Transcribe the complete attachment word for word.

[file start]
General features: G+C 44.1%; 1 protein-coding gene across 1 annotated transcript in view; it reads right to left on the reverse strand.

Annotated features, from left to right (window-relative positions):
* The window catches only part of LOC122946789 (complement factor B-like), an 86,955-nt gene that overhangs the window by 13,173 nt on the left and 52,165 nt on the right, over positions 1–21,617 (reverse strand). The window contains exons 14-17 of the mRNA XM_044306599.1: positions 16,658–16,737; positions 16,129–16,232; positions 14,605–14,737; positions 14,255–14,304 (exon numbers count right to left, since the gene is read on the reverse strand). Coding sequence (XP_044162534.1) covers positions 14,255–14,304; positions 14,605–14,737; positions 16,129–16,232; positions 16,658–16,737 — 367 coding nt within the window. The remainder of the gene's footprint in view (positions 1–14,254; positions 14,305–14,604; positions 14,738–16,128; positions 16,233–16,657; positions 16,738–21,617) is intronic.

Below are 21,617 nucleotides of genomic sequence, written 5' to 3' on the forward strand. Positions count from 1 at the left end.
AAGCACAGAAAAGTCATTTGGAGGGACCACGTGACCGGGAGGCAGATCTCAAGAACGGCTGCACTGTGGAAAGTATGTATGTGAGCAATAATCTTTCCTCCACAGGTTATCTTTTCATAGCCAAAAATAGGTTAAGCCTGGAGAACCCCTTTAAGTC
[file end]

General features: G+C 44.1%; 1 protein-coding gene across 1 annotated transcript in view; it reads right to left on the reverse strand.

Annotated features, from left to right (window-relative positions):
* The window catches only part of LOC122946789 (complement factor B-like), an 86,955-nt gene that overhangs the window by 13,173 nt on the left and 52,165 nt on the right, over positions 1–21,617 (reverse strand). The window contains exons 14-17 of the mRNA XM_044306599.1: positions 16,658–16,737; positions 16,129–16,232; positions 14,605–14,737; positions 14,255–14,304 (exon numbers count right to left, since the gene is read on the reverse strand). Coding sequence (XP_044162534.1) covers positions 14,255–14,304; positions 14,605–14,737; positions 16,129–16,232; positions 16,658–16,737 — 367 coding nt within the window. The remainder of the gene's footprint in view (positions 1–14,254; positions 14,305–14,604; positions 14,738–16,128; positions 16,233–16,657; positions 16,738–21,617) is intronic.

Below are 21,617 nucleotides of genomic sequence, written 5' to 3' on the forward strand. Positions count from 1 at the left end.
AAGCACAGAAAAGTCATTTGGAGGGACCACGTGACCGGGAGGCAGATCTCAAGAACGGCTGCACTGTGGAAAGTATGTATGTGAGCAATAATCTTTCCTCCACAGGTTATCTTTTCATAGCCAAAAATAGGTTAAGCCTGGAGAACCCCTTTAAGTC